William of Malmesbury


Also found in: Dictionary, Wikipedia.

William of Malmesbury

(mämz`bərē), c.1096–1143, English writer, monk of Malmesbury. His most important work is the Gesta regum Anglorum, a history of the kings of England from 449 to 1127, with its continuation, Historia novella (ed. by William Stubbs, 1887–89). Book V is contemporary history, especially valuable for the reigns of Henry I and Stephen. The work appeared in English as The Chronicle of the Kings of England (see ed. by J. A. Giles, 1847, repr. 1968). He also wrote Gesta pontificum Anglorum, a source for early ecclesiastical history and for several saints' lives.
Mentioned in ?
References in periodicals archive ?
This account from the Chronicle is also elaborated by William of Malmesbury, who adds that AElfheah was decapitated and later found incorrupt.
Even modern critical editions of Geoffrey of Monmouth and William of Malmesbury use these textual divisions, assigning numbers to the sections.
In fact, Foot describes in her appendix how William of Malmesbury may have done just that.
Under most headings, the expected texts are discussed, for example, The Anglo-Saxon Chronicle under chronicle, but also one finds William of Malmesbury and Henry of Hutingdon.
2) The chronicles of William of Malmesbury,(3) and the anonymous Gesta Stephani Regis,(4) reveal anxiety over the prospect of Matilda as a powerful queen by elaborating and maximizing the roles of male relations and rivals, thus reducing the representation of Matilda as a powerful figure.
Indeed, mediaeval chronicler William of Malmesbury reckoned that Harold lost the Battle of Hastings in 1066 because his men were too drunk to fight properly.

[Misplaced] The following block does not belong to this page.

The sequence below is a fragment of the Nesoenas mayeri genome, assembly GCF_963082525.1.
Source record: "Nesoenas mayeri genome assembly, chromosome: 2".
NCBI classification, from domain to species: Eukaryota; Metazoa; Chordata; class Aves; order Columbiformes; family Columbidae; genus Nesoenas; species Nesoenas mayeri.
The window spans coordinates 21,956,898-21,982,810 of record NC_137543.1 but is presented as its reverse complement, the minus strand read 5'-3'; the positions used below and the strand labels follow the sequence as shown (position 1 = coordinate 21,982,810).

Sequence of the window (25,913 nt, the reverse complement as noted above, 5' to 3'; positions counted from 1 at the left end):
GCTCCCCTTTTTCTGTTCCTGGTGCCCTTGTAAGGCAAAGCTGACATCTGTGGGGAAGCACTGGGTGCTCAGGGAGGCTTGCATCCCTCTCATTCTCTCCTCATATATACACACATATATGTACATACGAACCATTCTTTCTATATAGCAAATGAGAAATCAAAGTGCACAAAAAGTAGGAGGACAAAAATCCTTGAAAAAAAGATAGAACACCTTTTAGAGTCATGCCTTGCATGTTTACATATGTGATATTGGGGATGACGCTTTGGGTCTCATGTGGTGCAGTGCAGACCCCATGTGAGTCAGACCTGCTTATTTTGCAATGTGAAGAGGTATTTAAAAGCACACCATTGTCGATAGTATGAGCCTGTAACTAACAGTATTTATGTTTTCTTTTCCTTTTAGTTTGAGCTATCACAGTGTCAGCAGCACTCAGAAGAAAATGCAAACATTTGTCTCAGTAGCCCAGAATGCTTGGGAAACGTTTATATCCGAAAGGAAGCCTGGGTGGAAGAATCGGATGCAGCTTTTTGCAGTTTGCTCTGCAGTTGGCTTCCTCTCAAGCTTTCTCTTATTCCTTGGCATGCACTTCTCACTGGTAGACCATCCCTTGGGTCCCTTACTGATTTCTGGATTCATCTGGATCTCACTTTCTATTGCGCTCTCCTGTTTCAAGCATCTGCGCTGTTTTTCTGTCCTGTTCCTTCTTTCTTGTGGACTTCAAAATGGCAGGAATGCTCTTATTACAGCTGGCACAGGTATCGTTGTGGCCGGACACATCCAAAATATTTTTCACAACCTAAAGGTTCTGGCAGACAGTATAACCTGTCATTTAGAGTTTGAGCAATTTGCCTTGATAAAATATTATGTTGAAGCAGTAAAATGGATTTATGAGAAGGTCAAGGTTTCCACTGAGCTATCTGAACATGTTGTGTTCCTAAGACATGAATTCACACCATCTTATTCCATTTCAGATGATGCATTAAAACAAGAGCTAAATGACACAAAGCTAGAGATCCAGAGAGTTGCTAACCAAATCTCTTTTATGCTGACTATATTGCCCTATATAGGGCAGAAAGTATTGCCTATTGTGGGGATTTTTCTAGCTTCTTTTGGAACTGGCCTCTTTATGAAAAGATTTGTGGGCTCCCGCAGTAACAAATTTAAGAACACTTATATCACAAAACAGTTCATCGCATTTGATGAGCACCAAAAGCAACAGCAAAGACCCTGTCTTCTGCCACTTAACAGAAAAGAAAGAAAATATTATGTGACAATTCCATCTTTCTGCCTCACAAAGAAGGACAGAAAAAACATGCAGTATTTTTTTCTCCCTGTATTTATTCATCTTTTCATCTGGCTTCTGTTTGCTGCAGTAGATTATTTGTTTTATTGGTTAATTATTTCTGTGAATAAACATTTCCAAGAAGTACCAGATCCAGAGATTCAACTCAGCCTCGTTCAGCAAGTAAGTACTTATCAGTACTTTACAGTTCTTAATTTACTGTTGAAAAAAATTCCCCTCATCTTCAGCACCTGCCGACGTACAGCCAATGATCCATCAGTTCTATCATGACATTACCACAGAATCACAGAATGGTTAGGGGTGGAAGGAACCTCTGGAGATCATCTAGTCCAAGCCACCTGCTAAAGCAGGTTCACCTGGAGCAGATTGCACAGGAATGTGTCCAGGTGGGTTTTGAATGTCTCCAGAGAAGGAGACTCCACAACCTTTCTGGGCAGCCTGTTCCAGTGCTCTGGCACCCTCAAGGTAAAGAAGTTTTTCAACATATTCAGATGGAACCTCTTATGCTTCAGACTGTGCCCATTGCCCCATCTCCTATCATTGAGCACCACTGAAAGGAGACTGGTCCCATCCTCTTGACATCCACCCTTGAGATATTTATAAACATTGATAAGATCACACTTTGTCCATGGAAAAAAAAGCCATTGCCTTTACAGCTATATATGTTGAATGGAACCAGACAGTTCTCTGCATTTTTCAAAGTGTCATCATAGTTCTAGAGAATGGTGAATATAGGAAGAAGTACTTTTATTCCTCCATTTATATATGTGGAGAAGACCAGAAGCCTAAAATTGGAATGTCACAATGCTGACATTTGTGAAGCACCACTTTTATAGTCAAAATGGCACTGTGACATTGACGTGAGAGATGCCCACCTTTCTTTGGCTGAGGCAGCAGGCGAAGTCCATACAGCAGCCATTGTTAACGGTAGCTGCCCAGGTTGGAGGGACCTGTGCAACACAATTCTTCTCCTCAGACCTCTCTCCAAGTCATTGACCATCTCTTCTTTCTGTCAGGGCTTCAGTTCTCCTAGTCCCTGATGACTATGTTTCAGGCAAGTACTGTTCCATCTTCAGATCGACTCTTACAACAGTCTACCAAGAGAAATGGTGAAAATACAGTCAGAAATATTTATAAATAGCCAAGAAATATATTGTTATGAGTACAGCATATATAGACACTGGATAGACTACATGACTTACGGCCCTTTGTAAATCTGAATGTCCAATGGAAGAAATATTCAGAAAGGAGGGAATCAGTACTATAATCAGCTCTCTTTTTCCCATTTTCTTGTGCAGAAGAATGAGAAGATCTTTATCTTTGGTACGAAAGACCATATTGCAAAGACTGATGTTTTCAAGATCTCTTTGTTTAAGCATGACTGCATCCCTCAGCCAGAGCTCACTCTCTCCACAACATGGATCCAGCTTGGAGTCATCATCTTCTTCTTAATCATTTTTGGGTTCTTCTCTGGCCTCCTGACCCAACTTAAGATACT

at Bruna's geweorc ('fortification')') in Simeon, Brunandune in AEthelweard's chronicle, Brunefort (probably ford) in the Liber de Hyda, and Brunefeld in William of Malmesbury, at least some of which are presumably expressions, or even names, denoting actual localities (a farm, a down, a ford, etc.
At his court, wrote William of Malmesbury, "the model for young men was to rival women in delicacy of person, to mince their gait, to walk with loose gesture and half naked.
The entry for William of Malmesbury surely deserved subdivision more than those for (say) Paris or Surrey; he is even denied a cross-reference under |Dunstan, St, biographers'.
In the 12th century, the fame of Arthur spread to England, where it was noted by William of Malmesbury in his Gesta Regum Anglorum ( Chronicle of the Kings of England, c1120 - 28).
Ordericus Vitalis, and his near contemporary William of Malmesbury, whose name will inevitably come up from time to time in this article, had a more optimistic view of history than their great forebears, Augustine and Orosius, (1) and saw some value in trying to tease out the thread of where history was properly going in the short term, this side of the Apocalypse.
For someone like Tatfrith (bishop of Whitby) little could be said; for others like William of Malmesbury, for example, more information was available (padded out by a digression, which Leland later deleted, castigating his bite noire, Polydore Vergil, for omitting William from his Historia Anglica).